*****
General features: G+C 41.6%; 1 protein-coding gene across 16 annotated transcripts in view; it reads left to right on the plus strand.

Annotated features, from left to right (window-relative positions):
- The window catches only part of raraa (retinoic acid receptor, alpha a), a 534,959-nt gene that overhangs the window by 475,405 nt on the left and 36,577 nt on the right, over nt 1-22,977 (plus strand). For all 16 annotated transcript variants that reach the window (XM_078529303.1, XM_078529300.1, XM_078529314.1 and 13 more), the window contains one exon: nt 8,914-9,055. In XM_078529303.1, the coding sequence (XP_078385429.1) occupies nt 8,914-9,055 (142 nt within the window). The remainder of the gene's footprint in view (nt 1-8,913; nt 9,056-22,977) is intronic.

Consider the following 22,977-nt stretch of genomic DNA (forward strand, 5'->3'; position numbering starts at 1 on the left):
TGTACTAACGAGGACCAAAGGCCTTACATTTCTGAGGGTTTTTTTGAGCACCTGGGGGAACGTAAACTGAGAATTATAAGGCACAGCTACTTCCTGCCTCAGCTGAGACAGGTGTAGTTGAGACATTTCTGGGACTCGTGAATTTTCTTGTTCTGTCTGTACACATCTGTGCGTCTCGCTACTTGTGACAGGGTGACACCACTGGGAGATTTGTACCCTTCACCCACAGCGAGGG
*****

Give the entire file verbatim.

General features: G+C 41.6%; 1 protein-coding gene across 16 annotated transcripts in view; it reads left to right on the plus strand.

Annotated features, from left to right (window-relative positions):
- The window catches only part of raraa (retinoic acid receptor, alpha a), a 534,959-nt gene that overhangs the window by 475,405 nt on the left and 36,577 nt on the right, over nt 1-22,977 (plus strand). For all 16 annotated transcript variants that reach the window (XM_078529303.1, XM_078529300.1, XM_078529314.1 and 13 more), the window contains one exon: nt 8,914-9,055. In XM_078529303.1, the coding sequence (XP_078385429.1) occupies nt 8,914-9,055 (142 nt within the window). The remainder of the gene's footprint in view (nt 1-8,913; nt 9,056-22,977) is intronic.

Consider the following 22,977-nt stretch of genomic DNA (forward strand, 5'->3'; position numbering starts at 1 on the left):
TGTACTAACGAGGACCAAAGGCCTTACATTTCTGAGGGTTTTTTTGAGCACCTGGGGGAACGTAAACTGAGAATTATAAGGCACAGCTACTTCCTGCCTCAGCTGAGACAGGTGTAGTTGAGACATTTCTGGGACTCGTGAATTTTCTTGTTCTGTCTGTACACATCTGTGCGTCTCGCTACTTGTGACAGGGTGACACCACTGGGAGATTTGTACCCTTCACCCACAGCGAGGG